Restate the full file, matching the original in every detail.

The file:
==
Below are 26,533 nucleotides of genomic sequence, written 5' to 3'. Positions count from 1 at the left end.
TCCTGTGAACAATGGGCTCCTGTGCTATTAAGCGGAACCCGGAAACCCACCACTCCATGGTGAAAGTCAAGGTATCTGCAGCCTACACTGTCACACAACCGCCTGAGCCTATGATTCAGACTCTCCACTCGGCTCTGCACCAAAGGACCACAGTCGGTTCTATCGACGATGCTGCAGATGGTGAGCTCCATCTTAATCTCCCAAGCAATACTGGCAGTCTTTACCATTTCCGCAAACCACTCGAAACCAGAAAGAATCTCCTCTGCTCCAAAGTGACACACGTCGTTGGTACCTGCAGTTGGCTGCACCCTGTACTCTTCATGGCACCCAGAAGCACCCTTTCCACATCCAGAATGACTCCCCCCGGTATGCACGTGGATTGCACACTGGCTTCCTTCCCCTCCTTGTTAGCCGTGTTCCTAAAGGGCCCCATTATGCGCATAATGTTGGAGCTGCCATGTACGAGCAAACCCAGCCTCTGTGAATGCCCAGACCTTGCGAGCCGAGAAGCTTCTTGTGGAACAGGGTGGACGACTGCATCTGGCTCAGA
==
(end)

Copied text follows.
Below are 26,533 nucleotides of genomic sequence, written 5' to 3'. Positions count from 1 at the left end.
TCCTGTGAACAATGGGCTCCTGTGCTATTAAGCGGAACCCGGAAACCCACCACTCCATGGTGAAAGTCAAGGTATCTGCAGCCTACACTGTCACACAACCGCCTGAGCCTATGATTCAGACTCTCCACTCGGCTCTGCACCAAAGGACCACAGTCGGTTCTATCGACGATGCTGCAGATGGTGAGCTCCATCTTAATCTCCCAAGCAATACTGGCAGTCTTTACCATTTCCGCAAACCACTCGAAACCAGAAAGAATCTCCTCTGCTCCAAAGTGACACACGTCGTTGGTACCTGCAGTTGGCTGCACCCTGTACTCTTCATGGCACCCAGAAGCACCCTTTCCACATCCAGAATGACTCCCCCCGGTATGCACGTGGATTGCACACTGGCTTCCTTCCCCTCCTTGTTAGCCGTGTTCCTAAAGGGCCCCATTATGCGCATAATGTTGGAGCTGCCATGTACGAGCAAACCCAGCCTCTGTGAATGCCCAGACCTTGCGAGCCGAGAAGCTTCTTGTGGAACAGGGTGGACGACTGCATCTGGCTCAGA